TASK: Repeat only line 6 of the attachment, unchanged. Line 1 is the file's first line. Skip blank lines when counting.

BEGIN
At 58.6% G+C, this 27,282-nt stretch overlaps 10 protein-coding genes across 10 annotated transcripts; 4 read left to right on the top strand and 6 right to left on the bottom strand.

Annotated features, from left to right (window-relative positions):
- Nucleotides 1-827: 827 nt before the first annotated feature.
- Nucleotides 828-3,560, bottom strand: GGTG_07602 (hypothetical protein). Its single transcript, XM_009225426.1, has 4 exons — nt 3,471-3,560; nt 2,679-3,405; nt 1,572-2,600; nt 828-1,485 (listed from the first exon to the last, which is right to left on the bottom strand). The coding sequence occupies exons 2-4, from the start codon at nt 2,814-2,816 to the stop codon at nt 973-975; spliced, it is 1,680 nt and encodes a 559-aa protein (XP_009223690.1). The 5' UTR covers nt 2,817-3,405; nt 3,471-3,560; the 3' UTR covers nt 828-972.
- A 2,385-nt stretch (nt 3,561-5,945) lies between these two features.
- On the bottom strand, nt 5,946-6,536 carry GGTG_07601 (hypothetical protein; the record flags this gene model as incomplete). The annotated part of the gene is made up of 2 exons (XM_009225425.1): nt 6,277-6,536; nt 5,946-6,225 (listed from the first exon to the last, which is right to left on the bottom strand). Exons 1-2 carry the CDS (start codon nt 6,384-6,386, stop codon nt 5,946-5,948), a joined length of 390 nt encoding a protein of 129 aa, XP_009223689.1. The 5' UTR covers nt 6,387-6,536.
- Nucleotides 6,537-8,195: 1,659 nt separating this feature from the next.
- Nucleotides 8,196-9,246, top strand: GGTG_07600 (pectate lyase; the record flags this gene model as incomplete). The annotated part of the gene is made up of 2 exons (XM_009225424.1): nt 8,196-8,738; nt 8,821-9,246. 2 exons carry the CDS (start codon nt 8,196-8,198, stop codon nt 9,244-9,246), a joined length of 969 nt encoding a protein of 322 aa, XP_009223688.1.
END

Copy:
- On the bottom strand, nt 5,946-6,536 carry GGTG_07601 (hypothetical protein; the record flags this gene model as incomplete). The annotated part of the gene is made up of 2 exons (XM_009225425.1): nt 6,277-6,536; nt 5,946-6,225 (listed from the first exon to the last, which is right to left on the bottom strand). Exons 1-2 carry the CDS (start codon nt 6,384-6,386, stop codon nt 5,946-5,948), a joined length of 390 nt encoding a protein of 129 aa, XP_009223689.1. The 5' UTR covers nt 6,387-6,536.